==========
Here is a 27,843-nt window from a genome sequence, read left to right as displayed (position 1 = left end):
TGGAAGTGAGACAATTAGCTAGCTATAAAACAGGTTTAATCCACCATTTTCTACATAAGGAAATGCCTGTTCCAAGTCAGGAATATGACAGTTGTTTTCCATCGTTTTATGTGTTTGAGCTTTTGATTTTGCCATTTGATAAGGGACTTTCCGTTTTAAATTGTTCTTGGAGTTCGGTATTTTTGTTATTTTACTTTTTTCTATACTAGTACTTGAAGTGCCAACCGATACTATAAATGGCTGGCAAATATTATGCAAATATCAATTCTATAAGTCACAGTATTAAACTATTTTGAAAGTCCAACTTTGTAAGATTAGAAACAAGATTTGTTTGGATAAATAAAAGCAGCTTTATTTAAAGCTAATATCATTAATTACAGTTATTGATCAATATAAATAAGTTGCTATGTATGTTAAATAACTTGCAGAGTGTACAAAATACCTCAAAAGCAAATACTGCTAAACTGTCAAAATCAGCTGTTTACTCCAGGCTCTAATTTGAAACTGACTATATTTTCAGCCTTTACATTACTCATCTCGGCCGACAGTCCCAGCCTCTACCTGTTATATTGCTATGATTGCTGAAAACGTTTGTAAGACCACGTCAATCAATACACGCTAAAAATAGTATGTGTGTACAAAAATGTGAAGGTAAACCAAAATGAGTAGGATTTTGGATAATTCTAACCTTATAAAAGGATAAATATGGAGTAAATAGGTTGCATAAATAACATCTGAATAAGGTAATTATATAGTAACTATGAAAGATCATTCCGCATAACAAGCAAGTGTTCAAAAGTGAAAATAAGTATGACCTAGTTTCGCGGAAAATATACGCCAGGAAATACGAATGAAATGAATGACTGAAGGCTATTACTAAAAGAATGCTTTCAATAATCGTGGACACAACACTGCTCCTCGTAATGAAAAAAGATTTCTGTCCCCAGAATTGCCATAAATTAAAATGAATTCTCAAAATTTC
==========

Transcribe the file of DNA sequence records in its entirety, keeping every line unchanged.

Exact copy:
Here is a 27,843-nt window from a genome sequence, read left to right as displayed (position 1 = left end):
TGGAAGTGAGACAATTAGCTAGCTATAAAACAGGTTTAATCCACCATTTTCTACATAAGGAAATGCCTGTTCCAAGTCAGGAATATGACAGTTGTTTTCCATCGTTTTATGTGTTTGAGCTTTTGATTTTGCCATTTGATAAGGGACTTTCCGTTTTAAATTGTTCTTGGAGTTCGGTATTTTTGTTATTTTACTTTTTTCTATACTAGTACTTGAAGTGCCAACCGATACTATAAATGGCTGGCAAATATTATGCAAATATCAATTCTATAAGTCACAGTATTAAACTATTTTGAAAGTCCAACTTTGTAAGATTAGAAACAAGATTTGTTTGGATAAATAAAAGCAGCTTTATTTAAAGCTAATATCATTAATTACAGTTATTGATCAATATAAATAAGTTGCTATGTATGTTAAATAACTTGCAGAGTGTACAAAATACCTCAAAAGCAAATACTGCTAAACTGTCAAAATCAGCTGTTTACTCCAGGCTCTAATTTGAAACTGACTATATTTTCAGCCTTTACATTACTCATCTCGGCCGACAGTCCCAGCCTCTACCTGTTATATTGCTATGATTGCTGAAAACGTTTGTAAGACCACGTCAATCAATACACGCTAAAAATAGTATGTGTGTACAAAAATGTGAAGGTAAACCAAAATGAGTAGGATTTTGGATAATTCTAACCTTATAAAAGGATAAATATGGAGTAAATAGGTTGCATAAATAACATCTGAATAAGGTAATTATATAGTAACTATGAAAGATCATTCCGCATAACAAGCAAGTGTTCAAAAGTGAAAATAAGTATGACCTAGTTTCGCGGAAAATATACGCCAGGAAATACGAATGAAATGAATGACTGAAGGCTATTACTAAAAGAATGCTTTCAATAATCGTGGACACAACACTGCTCCTCGTAATGAAAAAAGATTTCTGTCCCCAGAATTGCCATAAATTAAAATGAATTCTCAAAATTTC